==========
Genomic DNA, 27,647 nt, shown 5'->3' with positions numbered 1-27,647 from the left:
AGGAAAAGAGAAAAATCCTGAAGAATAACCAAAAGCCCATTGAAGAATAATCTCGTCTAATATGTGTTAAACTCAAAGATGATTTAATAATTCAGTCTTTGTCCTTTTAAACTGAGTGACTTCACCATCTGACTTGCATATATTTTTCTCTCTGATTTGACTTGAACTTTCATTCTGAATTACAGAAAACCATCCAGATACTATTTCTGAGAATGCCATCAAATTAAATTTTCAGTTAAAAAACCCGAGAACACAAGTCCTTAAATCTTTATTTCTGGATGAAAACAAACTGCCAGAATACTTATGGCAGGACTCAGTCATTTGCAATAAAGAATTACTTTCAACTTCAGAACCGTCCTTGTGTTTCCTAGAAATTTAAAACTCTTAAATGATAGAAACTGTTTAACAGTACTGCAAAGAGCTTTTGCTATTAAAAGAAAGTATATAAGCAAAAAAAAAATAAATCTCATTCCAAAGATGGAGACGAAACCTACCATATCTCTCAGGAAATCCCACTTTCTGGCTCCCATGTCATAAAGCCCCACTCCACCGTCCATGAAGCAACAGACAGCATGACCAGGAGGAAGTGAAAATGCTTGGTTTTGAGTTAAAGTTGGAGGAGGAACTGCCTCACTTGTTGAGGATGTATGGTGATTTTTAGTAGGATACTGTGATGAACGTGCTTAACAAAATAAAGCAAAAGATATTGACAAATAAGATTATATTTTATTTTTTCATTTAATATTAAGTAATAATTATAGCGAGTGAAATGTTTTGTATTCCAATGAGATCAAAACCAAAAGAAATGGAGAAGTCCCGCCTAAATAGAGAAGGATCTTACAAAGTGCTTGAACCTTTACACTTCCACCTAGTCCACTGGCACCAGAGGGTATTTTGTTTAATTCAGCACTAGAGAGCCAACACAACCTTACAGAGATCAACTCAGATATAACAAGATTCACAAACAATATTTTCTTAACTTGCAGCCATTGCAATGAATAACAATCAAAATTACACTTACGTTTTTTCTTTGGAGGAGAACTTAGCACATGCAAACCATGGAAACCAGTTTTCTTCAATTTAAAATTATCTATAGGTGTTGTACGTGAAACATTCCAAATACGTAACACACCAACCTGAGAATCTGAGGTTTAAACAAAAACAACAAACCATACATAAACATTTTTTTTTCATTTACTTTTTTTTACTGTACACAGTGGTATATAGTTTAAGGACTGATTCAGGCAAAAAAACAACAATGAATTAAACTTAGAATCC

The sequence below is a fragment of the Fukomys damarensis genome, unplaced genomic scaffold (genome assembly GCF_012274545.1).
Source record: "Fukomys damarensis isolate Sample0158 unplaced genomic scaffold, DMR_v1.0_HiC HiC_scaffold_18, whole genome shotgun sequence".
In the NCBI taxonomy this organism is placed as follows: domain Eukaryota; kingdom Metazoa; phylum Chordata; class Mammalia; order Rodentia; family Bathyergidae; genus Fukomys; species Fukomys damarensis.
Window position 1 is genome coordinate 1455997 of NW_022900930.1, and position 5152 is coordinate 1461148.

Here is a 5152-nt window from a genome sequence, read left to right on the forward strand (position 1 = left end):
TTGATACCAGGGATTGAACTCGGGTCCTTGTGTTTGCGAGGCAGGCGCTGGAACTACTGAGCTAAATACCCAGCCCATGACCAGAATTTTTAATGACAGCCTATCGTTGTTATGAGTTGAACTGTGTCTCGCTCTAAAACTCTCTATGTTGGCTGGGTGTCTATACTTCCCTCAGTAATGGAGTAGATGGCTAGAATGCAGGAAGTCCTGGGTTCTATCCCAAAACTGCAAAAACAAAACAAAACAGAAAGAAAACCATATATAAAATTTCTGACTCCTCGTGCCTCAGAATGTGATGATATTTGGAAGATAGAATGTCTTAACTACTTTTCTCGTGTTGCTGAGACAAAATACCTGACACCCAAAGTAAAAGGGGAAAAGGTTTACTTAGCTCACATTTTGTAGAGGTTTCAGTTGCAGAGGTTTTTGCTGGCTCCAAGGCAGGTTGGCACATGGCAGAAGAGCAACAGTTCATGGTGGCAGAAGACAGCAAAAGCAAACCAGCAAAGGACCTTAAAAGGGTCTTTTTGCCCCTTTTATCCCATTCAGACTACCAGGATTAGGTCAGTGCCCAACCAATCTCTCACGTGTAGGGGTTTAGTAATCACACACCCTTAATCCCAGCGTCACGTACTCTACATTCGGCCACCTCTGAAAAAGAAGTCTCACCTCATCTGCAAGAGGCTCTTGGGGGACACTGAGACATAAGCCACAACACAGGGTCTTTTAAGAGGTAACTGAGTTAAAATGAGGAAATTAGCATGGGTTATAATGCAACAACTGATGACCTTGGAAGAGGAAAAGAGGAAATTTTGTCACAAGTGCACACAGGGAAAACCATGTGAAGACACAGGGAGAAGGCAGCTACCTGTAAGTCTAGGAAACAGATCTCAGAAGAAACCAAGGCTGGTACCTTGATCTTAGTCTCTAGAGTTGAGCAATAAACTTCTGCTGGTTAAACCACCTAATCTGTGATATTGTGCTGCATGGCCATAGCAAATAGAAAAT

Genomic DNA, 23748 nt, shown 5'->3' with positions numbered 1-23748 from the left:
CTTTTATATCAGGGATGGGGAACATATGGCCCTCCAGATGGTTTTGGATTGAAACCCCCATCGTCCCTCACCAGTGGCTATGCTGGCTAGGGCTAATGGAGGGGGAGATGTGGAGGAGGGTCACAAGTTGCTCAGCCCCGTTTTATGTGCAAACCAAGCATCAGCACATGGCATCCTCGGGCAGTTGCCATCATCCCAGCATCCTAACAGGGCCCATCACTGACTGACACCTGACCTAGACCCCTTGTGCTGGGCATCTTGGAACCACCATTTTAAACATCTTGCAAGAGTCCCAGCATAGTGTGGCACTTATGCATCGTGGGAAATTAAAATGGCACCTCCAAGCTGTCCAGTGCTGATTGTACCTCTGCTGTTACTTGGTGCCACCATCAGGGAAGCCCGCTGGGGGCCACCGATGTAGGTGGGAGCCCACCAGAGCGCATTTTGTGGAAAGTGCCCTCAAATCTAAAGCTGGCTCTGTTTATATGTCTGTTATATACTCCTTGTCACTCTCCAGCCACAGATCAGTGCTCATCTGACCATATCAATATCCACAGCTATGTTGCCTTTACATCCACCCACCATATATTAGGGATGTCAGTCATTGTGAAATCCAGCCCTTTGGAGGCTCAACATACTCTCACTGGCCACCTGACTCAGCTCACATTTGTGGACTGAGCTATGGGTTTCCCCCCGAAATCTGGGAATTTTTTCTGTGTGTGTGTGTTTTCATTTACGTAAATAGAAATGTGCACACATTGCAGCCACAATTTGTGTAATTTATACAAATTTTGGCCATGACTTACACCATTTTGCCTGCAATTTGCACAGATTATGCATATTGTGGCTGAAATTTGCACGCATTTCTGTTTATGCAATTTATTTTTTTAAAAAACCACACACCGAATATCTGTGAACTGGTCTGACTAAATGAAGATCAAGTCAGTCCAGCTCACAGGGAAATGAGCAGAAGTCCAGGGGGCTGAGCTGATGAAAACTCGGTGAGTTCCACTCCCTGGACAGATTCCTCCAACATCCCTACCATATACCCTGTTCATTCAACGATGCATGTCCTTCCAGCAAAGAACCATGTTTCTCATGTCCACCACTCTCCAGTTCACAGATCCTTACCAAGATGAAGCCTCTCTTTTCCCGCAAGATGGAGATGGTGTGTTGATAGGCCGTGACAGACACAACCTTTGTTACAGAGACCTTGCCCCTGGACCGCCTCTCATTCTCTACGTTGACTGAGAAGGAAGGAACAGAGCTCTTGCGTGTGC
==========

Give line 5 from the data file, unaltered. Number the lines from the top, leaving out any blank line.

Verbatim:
In the NCBI taxonomy this organism is placed as follows: domain Eukaryota; kingdom Metazoa; phylum Chordata; class Mammalia; order Rodentia; family Bathyergidae; genus Fukomys; species Fukomys damarensis.